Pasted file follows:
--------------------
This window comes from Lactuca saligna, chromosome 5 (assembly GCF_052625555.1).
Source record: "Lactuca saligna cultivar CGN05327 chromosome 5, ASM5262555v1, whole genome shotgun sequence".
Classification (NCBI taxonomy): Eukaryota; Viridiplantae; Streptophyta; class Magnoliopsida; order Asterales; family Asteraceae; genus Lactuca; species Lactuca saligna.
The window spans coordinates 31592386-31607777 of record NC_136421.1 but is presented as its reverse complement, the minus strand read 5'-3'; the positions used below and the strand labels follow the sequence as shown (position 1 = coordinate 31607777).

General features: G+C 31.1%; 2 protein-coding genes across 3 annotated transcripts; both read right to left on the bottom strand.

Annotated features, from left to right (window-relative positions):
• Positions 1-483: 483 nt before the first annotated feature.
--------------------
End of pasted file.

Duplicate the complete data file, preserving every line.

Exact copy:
This window comes from Lactuca saligna, chromosome 5 (assembly GCF_052625555.1).
Source record: "Lactuca saligna cultivar CGN05327 chromosome 5, ASM5262555v1, whole genome shotgun sequence".
Classification (NCBI taxonomy): Eukaryota; Viridiplantae; Streptophyta; class Magnoliopsida; order Asterales; family Asteraceae; genus Lactuca; species Lactuca saligna.
The window spans coordinates 31592386-31607777 of record NC_136421.1 but is presented as its reverse complement, the minus strand read 5'-3'; the positions used below and the strand labels follow the sequence as shown (position 1 = coordinate 31607777).

General features: G+C 31.1%; 2 protein-coding genes across 3 annotated transcripts; both read right to left on the bottom strand.

Annotated features, from left to right (window-relative positions):
• Positions 1-483: 483 nt before the first annotated feature.